John Luther ADAMS (b. 1953)
Everything That Rises [56:21]
rec. 2017, Banff Centre for the Arts, Canada COLD BLUE MUSIC CB0051 [56:21]
Presented without a booklet, John Luther Adams’s description on the back of the sleeve for this CD serves as our introduction: “Everything That Rises, my fourth string quartet, grew out of Sila: The Breath of the World – a concert-length choral/orchestral work I composed on a rising series of sixteen harmonic clouds. This music traverses that same territory, but in a much more melodic way. Each musician is a soloist, playing throughout. Time floats and the lines spin out, always rising, in acoustically perfect intervals that grow progressively smaller as they spiral upward… until the music dissolves into the soft noise of the bows, sighing.”
These rising scales move in slow motion, but are by no means passive or static. The ‘acoustically perfect intervals’ mentioned are based on the harmonic series, which has notes that sound out of tune to Western ears conditioned by equal temperament, in some ways comparable with those delicious clashes you hear with natural horns in certain registers. The players climbing phrases explore a kind of chance counterpoint, at times unified, but eternally reaching upwards, the phrases sometimes ending in strange trills, the interactions of the four players generating its own electric field of sound which remains restless despite the refined slow elegance of its progression. This is music with an element of process in its construction, but the results somehow prevent the seams from showing. The penultimate minutes, in which the notes go almost beyond their upper limits, are truly haunting, and you come away from hearing the whole thing with your ears re-aligned to a natural tuning that might have you whistling in the bathroom in an entirely new way for some time afterwards.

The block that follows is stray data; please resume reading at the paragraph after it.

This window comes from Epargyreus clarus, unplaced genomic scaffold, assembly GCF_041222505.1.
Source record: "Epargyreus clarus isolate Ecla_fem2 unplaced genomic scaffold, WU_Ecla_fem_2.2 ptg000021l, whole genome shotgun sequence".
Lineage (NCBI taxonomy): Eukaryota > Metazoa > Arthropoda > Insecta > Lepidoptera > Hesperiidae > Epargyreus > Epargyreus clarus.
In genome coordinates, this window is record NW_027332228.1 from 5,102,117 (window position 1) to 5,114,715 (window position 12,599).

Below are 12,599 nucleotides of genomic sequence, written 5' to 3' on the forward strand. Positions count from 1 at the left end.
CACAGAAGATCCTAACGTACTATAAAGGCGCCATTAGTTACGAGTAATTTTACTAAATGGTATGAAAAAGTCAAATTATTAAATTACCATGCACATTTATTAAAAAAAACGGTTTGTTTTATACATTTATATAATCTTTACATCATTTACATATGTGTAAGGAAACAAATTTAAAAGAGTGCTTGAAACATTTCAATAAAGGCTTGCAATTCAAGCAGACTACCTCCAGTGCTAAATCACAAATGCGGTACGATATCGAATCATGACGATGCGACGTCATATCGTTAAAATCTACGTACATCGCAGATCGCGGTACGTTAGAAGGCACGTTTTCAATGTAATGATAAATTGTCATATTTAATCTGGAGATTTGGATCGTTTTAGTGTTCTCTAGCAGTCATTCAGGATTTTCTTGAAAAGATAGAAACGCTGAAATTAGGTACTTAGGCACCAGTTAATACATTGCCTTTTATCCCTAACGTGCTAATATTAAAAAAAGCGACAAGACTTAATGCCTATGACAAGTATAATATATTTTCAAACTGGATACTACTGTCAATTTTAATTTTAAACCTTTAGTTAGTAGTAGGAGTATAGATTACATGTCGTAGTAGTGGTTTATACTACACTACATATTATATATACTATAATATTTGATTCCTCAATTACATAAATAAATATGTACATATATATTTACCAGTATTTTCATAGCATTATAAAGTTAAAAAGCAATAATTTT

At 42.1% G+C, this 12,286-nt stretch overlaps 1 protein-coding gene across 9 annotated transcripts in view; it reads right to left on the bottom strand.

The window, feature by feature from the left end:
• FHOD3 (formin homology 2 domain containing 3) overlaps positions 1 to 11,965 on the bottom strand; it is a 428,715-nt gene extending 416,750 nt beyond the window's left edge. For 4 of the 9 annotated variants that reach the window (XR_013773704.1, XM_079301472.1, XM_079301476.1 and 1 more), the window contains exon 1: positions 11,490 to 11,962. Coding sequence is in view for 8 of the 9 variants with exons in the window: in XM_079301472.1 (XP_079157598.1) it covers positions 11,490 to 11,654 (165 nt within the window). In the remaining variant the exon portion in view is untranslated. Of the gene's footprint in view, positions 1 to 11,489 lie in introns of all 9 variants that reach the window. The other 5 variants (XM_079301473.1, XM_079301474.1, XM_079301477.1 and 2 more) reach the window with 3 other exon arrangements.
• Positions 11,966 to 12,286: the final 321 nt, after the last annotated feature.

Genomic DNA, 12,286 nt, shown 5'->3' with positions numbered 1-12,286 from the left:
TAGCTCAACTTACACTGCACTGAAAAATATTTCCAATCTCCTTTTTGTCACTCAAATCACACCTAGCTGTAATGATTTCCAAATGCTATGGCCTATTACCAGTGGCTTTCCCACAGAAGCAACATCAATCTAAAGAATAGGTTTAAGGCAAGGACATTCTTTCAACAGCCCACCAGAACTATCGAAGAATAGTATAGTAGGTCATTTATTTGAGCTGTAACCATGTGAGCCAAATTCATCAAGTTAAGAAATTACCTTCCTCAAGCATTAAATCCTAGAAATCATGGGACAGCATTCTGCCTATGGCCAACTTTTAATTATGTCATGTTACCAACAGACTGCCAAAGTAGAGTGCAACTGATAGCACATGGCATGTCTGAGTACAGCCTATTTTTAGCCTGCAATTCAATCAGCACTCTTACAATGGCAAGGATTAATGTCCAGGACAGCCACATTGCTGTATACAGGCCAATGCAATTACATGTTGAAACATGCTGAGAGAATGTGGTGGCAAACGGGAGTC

This is the kind of work that has to be experienced, and describing it in words can do it little justice. As with the music of Morton Feldman, you have to suspend your expectations of thematic development and a conventional flow of time. As with the music of Arvo Pärt, you have to engage something spiritual – a connection with the surrounding air and with natural, aeolian resonances. With this last point I think this recording could have benefited from a slightly more spacious acoustic. The Banff Centre for the Arts is certainly decent enough, but something with a more ‘Rothko Chapel’ atmosphere might have been the icing on this already very well-made cake.
Described as ‘fiendishly difficult’ to play, this is one of those deceptive works that sound less virtuoso but which, like anything by Mozart, would mercilessly expose a wrong note or bad tuning in an instant. The JACK Quartet is a master in contemporary music, and no-one puts a foot wrong for nearly an hour. John Luther Adams has been well served by both these musicians and the Cold Blue Music label in the past, and long may their artistic collaborations continue.
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